I am not a young kid, and I’ve been on a lot of job interviews, including some bad ones. But this past week really took the cake.
I even got offered the job. With a reduction in my rank and a $10k pay cut over my current position.
Because, after all, it wouldn’t be fair to put me ahead of the other new hires. No matter that unlike the others who are fresh out of school, I’ve got experience and awards behind me to establish my worth.
There was reason to see this coming, and I put my chin up and my best face forward for the interview knowing that was the only possible way to succeed.
The guy got on a power trip talking about all the other people who he had forced into taking a pay cut and/or reduction in rank.
But not me.
Funny how you can even see it coming, know it’s wrong, know it isn’t about you, and it still hurts. A lot.
Do I write to withdraw my application for the position early next week? Or I can let them go through the paperwork to make me the offer on paper, and then refuse it. Which will have the biggest effect?
I would think about the people who have to get involved in assembling the paperwork. They probably aren’t the person you spoke with, and it’s work, on their part. Hmm, to be fair to those people, who are probably underpaid and undervalued, I’d cut to the chase and make it clear that you aren’t interested in a position for which you are clearly overqualified. I could see saying something along the lines of, “From my experience in visiting, I have come to see that there is no mechanism for accommodating qualified, experienced lecturers in accordance with opportunities available elsewhere, only lecturers who are brand new to teaching, and so I wish to withdraw my application.” Make it clear WHY, but don’t bother drawing it out.
I suppose the only other thing that might be worth bringing up is your involvement in projects that rely on other money streams (e.g. NSF). You’ve mentioned involvement in the grant-writing stages, no? Not in the sense that you want to wind up being paid off of soft money (ack! definitely not!), but in the sense that the department at hand might want to spend some time reflecting on how it currently uses or fails to use its current assets (i.e. lecturers). If people can’t understand that it’s better to pay you more because you bring in more assets and experience (and help generate programs and projects and grant money!), they’re small-minded. I have to wonder if the interviewer failed to realize this in the interview.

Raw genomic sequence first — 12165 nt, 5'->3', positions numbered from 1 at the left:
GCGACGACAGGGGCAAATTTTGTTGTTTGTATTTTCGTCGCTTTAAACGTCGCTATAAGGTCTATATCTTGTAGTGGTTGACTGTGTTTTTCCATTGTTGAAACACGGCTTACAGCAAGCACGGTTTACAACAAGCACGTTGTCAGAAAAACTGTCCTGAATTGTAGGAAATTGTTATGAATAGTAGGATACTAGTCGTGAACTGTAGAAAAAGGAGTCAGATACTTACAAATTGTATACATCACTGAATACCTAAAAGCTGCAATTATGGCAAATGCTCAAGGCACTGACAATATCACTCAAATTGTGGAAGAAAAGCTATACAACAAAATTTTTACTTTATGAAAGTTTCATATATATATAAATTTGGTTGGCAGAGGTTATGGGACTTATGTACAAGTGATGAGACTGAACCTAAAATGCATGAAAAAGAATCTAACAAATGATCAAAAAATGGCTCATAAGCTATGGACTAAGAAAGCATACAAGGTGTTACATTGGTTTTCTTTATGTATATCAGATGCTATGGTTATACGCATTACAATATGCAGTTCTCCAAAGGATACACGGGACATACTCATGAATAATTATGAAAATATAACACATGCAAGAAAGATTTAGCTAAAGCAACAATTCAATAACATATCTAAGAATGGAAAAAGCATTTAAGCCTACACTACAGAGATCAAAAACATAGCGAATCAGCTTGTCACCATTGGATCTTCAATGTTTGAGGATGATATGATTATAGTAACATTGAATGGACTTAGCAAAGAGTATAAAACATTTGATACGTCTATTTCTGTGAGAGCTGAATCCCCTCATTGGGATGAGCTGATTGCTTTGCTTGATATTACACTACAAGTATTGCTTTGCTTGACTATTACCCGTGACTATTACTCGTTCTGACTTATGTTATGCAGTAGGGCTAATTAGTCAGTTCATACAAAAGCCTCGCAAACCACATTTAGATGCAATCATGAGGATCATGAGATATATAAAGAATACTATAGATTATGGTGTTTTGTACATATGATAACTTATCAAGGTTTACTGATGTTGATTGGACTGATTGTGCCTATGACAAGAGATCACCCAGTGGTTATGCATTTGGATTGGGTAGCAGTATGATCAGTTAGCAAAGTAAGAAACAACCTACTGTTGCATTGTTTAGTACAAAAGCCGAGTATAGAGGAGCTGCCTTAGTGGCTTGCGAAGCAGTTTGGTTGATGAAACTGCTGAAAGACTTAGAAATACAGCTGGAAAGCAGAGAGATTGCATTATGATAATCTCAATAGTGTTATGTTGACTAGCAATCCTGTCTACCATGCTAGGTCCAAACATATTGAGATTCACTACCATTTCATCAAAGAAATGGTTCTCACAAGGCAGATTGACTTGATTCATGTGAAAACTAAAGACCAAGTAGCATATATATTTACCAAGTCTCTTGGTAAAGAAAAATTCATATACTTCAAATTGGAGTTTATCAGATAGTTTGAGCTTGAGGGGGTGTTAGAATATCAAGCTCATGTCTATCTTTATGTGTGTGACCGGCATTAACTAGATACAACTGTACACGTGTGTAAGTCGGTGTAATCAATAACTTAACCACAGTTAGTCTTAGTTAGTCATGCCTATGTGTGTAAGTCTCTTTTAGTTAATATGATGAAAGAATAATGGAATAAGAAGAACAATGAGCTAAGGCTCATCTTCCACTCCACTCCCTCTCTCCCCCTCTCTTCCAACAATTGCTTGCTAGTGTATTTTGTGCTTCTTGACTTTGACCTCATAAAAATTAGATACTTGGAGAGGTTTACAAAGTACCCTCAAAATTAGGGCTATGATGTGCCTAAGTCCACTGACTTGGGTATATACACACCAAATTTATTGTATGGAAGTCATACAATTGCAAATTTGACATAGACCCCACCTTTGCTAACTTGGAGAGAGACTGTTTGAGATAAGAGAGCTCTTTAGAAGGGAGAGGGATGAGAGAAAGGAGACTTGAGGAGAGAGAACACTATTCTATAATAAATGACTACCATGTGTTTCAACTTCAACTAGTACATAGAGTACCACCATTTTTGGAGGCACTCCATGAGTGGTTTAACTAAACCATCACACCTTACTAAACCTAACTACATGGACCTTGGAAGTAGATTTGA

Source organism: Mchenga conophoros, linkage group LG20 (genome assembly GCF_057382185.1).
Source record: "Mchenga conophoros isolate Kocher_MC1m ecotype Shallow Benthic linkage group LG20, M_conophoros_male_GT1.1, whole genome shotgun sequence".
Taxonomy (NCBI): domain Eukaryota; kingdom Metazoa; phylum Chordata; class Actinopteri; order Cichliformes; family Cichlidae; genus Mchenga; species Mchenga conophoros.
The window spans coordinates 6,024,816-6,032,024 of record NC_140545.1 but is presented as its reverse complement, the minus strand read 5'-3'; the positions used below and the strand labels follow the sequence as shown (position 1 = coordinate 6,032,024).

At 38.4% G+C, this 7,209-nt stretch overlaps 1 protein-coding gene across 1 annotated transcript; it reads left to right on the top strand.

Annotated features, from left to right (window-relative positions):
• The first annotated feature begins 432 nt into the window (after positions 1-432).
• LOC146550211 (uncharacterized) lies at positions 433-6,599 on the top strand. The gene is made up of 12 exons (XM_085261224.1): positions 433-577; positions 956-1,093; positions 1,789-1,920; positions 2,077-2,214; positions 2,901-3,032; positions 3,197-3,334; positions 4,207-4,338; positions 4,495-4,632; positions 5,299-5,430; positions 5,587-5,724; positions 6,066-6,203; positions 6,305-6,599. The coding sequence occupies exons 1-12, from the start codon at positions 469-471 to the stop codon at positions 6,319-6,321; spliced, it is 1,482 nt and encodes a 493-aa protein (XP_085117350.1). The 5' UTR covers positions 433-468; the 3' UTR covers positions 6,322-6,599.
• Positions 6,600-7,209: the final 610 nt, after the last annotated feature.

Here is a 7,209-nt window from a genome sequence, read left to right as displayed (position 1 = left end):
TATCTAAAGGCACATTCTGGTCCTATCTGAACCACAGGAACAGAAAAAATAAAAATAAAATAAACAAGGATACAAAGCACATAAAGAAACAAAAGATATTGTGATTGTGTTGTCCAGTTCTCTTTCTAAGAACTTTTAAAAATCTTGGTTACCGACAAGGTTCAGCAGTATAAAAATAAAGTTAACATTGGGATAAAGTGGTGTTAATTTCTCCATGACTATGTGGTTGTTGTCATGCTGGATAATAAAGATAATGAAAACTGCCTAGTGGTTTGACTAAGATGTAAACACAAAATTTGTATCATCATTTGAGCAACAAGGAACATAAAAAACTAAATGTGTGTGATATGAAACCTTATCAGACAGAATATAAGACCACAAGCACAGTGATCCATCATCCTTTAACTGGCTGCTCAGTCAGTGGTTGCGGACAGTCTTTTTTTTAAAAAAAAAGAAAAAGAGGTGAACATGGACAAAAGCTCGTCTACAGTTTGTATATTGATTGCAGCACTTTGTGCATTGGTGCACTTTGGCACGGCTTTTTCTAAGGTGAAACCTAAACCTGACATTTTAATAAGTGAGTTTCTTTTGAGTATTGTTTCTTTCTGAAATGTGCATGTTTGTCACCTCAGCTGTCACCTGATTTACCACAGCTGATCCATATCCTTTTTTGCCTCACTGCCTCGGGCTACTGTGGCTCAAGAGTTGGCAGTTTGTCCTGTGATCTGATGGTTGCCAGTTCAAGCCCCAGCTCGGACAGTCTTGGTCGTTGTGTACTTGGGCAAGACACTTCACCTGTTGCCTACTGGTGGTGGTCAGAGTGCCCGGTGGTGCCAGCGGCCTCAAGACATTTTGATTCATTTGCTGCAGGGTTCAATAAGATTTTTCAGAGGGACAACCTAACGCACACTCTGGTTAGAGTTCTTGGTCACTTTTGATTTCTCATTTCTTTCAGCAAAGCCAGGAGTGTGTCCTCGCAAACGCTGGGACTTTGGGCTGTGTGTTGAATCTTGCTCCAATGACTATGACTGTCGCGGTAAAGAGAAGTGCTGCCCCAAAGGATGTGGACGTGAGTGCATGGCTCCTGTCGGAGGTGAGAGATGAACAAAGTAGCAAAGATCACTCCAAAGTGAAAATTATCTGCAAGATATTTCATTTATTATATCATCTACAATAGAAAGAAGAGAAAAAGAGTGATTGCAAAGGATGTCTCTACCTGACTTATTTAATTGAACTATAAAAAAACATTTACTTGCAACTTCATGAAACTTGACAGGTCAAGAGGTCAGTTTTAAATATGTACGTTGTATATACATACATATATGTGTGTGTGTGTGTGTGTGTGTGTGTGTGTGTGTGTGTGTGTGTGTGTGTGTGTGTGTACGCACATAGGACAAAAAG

It’s too bad for them, really. Even if it could have been a good place in other ways, if it can’t provide you with compensation that’s commensurate with your value, you won’t be able to succeed in that environment. A friend of mine with the two-body problem spent around three (agonizing) full years applying for jobs and looking for the right fit. She turned down five really good job offers (really, really good ones…painful to turn down) before finding a department and institution that recognized the value of her work AND her partner’s work. She was super-determined about the idea that the perfect situation existed and she and her partner could get there. I want to invite her out to A&M to give a talk at some point.
And man, I am not looking forward to that stage of things. But I’ll put on my best business face for it, I suppose.
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Set your boundaries, tell them what you require (salary-wise and title-wise) in order for you to accept the postion. I think if you wait until the offer, that puts you in a stronger bargaining position. But lastly, think long-term, down the road, what is the best choice to make. I have known people to take a pay cut they knew would be temporary in order to get higher pay later on. Of course it’s you that has to make the decision as to what will be best, but if it were me, I would definitely think “what would be best in the long run?” …. If you are a good candidate and they want you, they usually come around to what you require of them, especially if you are head and shoulders above the rest of the applicants. Good luck and best wishes.
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